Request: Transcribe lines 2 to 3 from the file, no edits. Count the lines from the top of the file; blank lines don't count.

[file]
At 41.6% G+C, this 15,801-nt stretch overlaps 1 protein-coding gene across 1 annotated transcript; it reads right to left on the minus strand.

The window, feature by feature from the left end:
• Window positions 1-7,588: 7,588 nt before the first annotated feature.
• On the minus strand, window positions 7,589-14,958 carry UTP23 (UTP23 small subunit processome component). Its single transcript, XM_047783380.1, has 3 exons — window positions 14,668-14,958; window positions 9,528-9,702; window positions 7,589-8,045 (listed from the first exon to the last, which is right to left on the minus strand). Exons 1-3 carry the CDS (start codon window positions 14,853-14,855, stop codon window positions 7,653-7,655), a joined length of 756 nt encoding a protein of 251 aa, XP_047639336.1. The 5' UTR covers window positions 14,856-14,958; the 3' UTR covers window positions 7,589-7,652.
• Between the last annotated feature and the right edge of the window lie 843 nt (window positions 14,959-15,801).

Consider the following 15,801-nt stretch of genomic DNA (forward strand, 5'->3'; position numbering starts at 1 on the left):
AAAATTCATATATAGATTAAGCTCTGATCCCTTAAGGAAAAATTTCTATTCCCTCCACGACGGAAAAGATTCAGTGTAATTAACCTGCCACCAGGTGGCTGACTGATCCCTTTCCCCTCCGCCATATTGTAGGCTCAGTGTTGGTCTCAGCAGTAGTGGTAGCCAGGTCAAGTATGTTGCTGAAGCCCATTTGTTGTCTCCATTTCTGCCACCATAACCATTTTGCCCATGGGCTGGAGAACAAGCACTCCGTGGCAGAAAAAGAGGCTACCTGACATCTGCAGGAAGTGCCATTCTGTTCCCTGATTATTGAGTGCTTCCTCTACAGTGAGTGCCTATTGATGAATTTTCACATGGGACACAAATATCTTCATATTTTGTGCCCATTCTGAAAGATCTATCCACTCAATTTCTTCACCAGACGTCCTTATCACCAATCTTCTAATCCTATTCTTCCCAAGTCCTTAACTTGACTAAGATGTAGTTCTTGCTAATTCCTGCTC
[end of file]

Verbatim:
The window, feature by feature from the left end:
• Window positions 1-7,588: 7,588 nt before the first annotated feature.